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Elephant Song

Composer Vi An Diep performs semi-autobiographical puppet play about wildlife conservation and immigrant heritage

by Matt Hanson

Vi An Diep, performer and composer at Green Fools Studio
Vi An Diep, performer and composer at Green Fools Studio
Composer Vi An Diep across from Sound Designer, Dave Clarke
Composer Vi An Diep across from Sound Designer, Dave Clarke
Composer Vi An Diep performs on a rare Vietnamese 26-string dan tranh (zither)
Composer Vi An Diep performs on a rare Vietnamese 26-string dan tranh (zither)
Vi An Diep performs in front of Green Fools' signature shadow puppetry
Vi An Diep performs in front of Green Fools' signature shadow puppetry
Vi An Diep's electronic and acoustic music harmonizes with Thai scenery and elephant puppetry
Vi An Diep's electronic and acoustic music harmonizes with Thai scenery and elephant puppetry

 

“Sometimes I feel like the elephant in the room,” says composer and musician Vi An Diep. She is one of more than 20 artists involved in creating Elephant Song, the newest work by Green Fools Theatre. The “pay what you can” all-ages shows will feature an elaborate set for life-sized hand, rod and shadow puppets. The centrepiece of the production features both live and electronic music by Diep, a local artist who immigrated to Calgary from Vietnam two decades ago. Elephant Song is inspired by Diep’s life story, and her music reflects the way humans relate to the natural world.

Writer and director Jennie Esdale has worked with Diep since 2005 (Dancing on Water) and says she always wanted to do a show with Diep as the centrepiece. The story follows two sisters separated during the fall of Saigon. Diep, a refugee, arrives in Canada and teaches herself to play the zither. Through her music, she conjures the life of her sister, raised in the jungles along the Mekong River in Southeast Asia. Rescued by an elephant, the sister embarks on a harrowing journey in search of a lost calf. Along the way, she saves as many elephants from the perils of modern dangers as she can.

The story mirrors the emotional bonds of an elephant family through a human story, and both share a common theme: displacement. “Elephants are like humans in that they form close bonds with their families,” says Esdale. The separation of two sisters by the strife of war is reflected in the devastation of an elephant family by illegal hunting. “Just like humans, when an elephant loses its family it forms a new family,” she adds. “Elephants share an emotional range close to humans — the audience can relate to the elephants through the human element.”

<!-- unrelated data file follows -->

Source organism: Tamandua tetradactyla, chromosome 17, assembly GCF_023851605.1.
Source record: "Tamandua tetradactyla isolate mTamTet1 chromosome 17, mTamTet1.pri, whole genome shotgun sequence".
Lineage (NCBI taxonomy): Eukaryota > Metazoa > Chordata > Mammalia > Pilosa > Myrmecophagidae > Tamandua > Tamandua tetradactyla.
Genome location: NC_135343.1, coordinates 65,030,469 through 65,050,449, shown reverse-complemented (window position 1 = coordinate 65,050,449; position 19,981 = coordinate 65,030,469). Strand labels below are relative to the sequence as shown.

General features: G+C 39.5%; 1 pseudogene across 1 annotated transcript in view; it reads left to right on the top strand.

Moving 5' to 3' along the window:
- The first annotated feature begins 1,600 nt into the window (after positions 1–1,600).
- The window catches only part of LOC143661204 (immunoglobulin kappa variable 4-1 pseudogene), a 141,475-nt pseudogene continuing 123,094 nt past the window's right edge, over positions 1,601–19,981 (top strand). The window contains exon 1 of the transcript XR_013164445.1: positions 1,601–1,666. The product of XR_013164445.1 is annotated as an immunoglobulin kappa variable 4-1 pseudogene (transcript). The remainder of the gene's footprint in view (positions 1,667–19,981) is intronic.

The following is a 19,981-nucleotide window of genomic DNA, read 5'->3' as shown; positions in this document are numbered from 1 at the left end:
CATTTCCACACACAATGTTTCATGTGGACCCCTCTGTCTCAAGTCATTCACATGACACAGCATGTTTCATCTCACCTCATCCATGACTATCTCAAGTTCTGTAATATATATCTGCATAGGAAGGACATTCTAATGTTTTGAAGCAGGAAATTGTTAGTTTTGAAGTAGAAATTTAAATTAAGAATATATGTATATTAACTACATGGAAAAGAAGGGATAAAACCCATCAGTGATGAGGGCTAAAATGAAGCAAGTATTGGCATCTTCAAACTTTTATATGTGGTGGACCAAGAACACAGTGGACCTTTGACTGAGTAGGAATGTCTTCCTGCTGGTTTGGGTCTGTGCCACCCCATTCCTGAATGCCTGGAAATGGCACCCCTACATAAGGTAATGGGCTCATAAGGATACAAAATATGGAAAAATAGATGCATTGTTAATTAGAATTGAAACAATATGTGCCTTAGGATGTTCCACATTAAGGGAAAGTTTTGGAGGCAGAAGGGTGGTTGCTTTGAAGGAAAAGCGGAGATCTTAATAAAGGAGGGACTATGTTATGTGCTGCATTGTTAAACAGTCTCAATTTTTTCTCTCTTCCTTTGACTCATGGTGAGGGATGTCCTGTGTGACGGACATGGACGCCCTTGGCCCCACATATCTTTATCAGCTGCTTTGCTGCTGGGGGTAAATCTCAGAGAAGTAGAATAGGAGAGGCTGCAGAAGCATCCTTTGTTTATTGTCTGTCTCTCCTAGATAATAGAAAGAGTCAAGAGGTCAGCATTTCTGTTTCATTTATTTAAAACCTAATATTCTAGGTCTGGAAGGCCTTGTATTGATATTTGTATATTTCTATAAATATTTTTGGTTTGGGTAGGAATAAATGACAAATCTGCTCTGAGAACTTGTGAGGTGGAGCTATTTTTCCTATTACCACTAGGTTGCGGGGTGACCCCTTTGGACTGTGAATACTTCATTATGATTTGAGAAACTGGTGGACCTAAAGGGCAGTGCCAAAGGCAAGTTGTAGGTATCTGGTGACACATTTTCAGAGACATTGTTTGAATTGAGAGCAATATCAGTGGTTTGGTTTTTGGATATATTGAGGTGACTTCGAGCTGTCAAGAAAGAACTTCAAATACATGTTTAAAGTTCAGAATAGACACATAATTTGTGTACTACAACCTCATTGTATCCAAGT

Before writing Elephant Song, Esdale travelled to Chang Mai, Thailand, eventually meeting a woman with land that’s dedicated to an elephant sanctuary. Inspired by this activism,Elephant Song takes place along the Mekong River in Thailand and Vietnam, which is part of the natural habitat for Asian elephants.

The play openly addresses the role of humans in elephant endangerment. Actor and puppeteer Nicola Elson, together with the Calgary Zoo, will provide opportunities for audiences to become involved in elephant conservation.

“The artists can represent the work of the people on the ground, the conservationists and scientists, but at the end of the day we are not the foot soldiers,” says Dean Bareham, actor and set designer. “There are a lot of people who don’t like zoos, but the fact is that zoos actually do a lot to conserve endangered species.”

Elephant Song delves deeply into the emotional landscape of both the human and elephant characters. Set design, supported by music and mise-en-scène, is crafted with an appreciation for the fascinating visual and aural communications that elephants use, including both sign language and low-frequency vocalizations. “Live puppets exhibit the relationship between the humans and the elephants, and the shadow puppets represent the inner world of the elephants,” says Esdale. “Emotion through story can be more persuasive than facts, as it can inspire hearts and minds.”

Diep’s music cultivates introspection, inviting audiences to reflect on the inner worlds of human life. “The act of physically creating a sound connects people to their own feelings and from that they relate with the rest of humanity. That’s the role of music,” says Diep. “Jennie was able to listen to my story and feel the sentiments and elaborate on it in a way that is accessible for any audience.”

Central to the production is the dan tranh, a steel-stringed Vietnamese zither, featured in both puppetry and live performance. Diep’s instrumental artistry draws from a rich Vietnamese-Chinese heritage, with respect for a cultural preservation that is in harmony with the conservation of nature. “The instrument is a part of the immense heritage behind me,” says Diep. “The Vietnamese dan tranh is the only thing that really links me to the natural world and the heritage of Vietnam.”

 

This article first appeared in Fast Forward Weekly on May 16, 2013


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